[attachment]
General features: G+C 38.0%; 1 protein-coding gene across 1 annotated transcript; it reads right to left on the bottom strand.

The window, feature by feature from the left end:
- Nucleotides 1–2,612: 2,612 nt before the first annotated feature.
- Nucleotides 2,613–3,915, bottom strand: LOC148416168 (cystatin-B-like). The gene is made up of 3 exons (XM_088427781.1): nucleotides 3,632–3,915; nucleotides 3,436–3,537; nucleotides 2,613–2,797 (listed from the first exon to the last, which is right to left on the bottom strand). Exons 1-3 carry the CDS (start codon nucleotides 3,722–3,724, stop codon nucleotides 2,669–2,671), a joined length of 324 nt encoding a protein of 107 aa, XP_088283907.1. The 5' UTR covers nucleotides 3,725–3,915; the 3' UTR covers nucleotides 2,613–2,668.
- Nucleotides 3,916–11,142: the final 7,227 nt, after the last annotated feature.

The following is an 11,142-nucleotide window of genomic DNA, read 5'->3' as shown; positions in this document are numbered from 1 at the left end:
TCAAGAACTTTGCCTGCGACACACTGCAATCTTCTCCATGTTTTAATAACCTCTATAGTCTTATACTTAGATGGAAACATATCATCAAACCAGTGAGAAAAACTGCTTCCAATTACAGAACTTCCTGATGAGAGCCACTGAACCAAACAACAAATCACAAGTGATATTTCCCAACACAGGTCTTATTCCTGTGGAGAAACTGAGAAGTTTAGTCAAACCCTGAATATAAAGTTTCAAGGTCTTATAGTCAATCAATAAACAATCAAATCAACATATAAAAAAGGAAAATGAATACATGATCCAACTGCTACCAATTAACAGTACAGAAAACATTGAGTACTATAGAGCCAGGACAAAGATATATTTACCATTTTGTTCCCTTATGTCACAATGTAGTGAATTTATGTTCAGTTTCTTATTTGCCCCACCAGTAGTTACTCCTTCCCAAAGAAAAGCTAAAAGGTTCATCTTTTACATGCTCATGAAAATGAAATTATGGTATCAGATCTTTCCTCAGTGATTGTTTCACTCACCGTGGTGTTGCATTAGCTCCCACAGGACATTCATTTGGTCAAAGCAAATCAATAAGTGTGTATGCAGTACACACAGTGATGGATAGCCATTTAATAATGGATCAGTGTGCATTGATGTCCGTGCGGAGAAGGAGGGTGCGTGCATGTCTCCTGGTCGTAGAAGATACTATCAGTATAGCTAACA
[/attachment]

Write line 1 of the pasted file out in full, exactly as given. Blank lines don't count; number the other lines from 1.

General features: G+C 38.0%; 1 protein-coding gene across 1 annotated transcript; it reads right to left on the bottom strand.